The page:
This book is very handy, but the author shows his disdain for movies he does not like, which causes him to miss the boat on a few. I feel obliged to say (beforehand) that his writing on the two movies I list has enlightened me on things I did not know, though I have studied these movies for years. I am not from SF, so I can only remark on what I have seen, and what I know.

The movie "Hammett" may have been shot (mostly) on sound stage, but it does make use of a few real buildings that are still in existence today. He criticizes the stars acting abilities, though the actor was chosen to play Hammett in two different films - a rarity.

In "Impact" there are a lot more bits of San Francisco that he fails to mention. There was Anna May Wong's running down the alley in Chinatown, views of the Ferry Building that were taken before the Embarcadero hid the view. Street corners and views of bridges abound.

All of that said, I look at the book a lot. I consider it more valuable to my collection than "Footsteps in the Fog." which is about Hitchcock's SF and N. Cal.
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10 of 10 people found the following review helpful By Kevin Killian HALL OF FAME on September 25, 2006
Format: Paperback
Rich works any number of variations on a theme, and at first what seemed like a liability (the designer's rigid graphic scheme followed by what feels like an exact word count for every entry, no matter if the film is a great one or a lousy one) and makes it into a virtue. He is a skillful and persuasive prose writer, and his knowledge of these films is profound. Ok, there may be incidental errors here and there, as the other reviewers have indicated, but when you're reading his book you don't feel it.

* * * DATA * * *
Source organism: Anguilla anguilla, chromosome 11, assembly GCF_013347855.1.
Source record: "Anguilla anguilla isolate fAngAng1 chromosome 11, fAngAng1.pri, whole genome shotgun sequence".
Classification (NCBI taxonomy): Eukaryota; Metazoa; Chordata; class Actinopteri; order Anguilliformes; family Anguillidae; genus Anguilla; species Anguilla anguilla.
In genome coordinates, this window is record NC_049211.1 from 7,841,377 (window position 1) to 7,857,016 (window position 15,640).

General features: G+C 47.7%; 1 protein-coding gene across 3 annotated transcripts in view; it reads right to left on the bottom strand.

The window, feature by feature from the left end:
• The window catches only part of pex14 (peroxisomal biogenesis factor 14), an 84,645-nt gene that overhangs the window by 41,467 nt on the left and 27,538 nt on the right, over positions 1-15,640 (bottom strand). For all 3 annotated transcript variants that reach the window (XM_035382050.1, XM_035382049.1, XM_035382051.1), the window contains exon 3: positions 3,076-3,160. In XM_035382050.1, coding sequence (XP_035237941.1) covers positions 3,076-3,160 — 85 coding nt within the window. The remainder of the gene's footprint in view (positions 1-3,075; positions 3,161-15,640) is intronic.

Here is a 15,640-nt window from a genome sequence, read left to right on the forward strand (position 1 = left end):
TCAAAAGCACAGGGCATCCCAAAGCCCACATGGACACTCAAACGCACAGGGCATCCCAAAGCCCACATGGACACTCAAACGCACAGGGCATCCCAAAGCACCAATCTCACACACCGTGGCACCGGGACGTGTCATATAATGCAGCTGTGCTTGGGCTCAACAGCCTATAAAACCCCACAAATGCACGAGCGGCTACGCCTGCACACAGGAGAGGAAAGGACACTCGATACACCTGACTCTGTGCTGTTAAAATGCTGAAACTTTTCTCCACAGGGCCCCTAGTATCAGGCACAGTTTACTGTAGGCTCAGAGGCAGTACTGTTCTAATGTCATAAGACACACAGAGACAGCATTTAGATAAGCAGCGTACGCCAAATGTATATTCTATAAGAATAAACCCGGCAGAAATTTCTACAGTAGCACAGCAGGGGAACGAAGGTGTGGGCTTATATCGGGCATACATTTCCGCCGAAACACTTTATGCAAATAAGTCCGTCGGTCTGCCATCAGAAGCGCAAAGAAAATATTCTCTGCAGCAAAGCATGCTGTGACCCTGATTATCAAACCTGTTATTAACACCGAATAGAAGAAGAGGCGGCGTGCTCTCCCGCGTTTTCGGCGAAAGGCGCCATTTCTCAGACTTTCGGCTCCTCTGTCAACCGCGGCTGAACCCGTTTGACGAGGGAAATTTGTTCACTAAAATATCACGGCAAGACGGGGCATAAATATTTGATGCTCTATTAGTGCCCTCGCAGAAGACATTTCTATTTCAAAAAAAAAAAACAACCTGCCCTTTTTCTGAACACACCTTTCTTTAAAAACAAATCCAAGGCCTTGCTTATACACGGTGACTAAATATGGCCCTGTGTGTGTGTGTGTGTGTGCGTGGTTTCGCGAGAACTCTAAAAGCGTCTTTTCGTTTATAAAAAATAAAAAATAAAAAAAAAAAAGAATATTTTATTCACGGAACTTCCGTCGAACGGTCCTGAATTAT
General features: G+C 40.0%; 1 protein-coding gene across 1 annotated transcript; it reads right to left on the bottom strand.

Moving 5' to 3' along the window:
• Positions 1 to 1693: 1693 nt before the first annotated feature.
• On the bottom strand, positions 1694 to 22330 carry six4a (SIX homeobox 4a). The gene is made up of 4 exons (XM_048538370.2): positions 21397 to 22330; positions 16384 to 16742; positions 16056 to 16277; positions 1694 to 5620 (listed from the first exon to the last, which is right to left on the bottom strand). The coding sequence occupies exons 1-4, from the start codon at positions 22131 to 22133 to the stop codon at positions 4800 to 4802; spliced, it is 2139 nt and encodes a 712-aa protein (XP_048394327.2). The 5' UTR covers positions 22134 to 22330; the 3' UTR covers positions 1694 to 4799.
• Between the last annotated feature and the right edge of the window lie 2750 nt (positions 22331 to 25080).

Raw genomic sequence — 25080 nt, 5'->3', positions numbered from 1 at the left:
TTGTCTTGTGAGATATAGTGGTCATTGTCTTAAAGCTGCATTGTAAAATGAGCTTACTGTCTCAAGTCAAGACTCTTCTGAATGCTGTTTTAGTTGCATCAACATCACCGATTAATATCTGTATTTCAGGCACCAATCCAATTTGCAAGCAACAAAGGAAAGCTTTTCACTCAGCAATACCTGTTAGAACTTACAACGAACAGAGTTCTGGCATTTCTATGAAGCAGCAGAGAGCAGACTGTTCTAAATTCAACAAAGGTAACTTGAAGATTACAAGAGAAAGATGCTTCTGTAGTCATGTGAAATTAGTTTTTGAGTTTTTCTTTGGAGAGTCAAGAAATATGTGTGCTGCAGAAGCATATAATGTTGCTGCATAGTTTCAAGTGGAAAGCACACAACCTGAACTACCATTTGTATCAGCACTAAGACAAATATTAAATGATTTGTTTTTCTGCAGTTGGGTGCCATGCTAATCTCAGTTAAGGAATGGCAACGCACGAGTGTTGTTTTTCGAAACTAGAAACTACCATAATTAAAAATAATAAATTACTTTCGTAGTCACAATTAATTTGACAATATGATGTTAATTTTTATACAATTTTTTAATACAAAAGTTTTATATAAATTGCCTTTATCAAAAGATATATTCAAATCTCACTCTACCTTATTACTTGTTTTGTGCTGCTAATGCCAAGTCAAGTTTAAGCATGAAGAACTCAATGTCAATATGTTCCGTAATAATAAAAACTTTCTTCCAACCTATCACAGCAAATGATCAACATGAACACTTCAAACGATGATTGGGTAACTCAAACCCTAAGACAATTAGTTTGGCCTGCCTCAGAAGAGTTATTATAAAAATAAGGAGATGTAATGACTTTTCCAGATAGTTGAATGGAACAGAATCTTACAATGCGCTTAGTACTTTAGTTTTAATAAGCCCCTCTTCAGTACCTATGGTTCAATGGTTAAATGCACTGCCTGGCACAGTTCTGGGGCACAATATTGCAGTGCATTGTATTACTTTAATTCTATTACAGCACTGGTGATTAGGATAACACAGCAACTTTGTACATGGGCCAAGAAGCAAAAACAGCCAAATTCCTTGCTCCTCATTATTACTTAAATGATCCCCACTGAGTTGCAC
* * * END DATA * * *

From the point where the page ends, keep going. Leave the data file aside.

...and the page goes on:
What's amazing is the strength of his central argument, that San Francisco is such a haunted place that right away it became one of the chief noir sites--early on, in 1940, during the so-called "gateway period," and even more astonishing, that despite the general death of noir when color took over general release in the late 1950s, noir has never really died in San Francisco, and the movies keep getting made on a regular basis. Noir experts may scoff at the idea of Schlesinger's PACIFIC HEIGHTS as a noir, but Rich shows us how it fits into the old "real estate noir" category of THE HOUSE ON TELEGRAPH HILL. Or David Fincher's THE GAME, or that crazy Richard Gere-Kim Basinger thriller FINAL ANALYSIS. Who knew? Yet somehow Nathanial Rich, with his quiet, insistent exegesis, makes you believe.

I haven't seen all of the films listed here, nor even seen all the locations, though I plan to take this book on my fist and make a tour soon of the ones I've missed. There are buildings we go by here in San Francisco, like that huge Art Deco pink marble slab up by Buena Vista Terrace, and we tell each other they were in this or that movie, VERTIGO or DARK PASSAGE, and yet is this a way of reassuring each other, or unsettling each other? Can't find that building in this book by the way. Maybe it was just an "urban" legend. If ever I meet Nathaniel Rich, I'll tug at his sleeve till he's by my side on top of that hill and I'll point to it.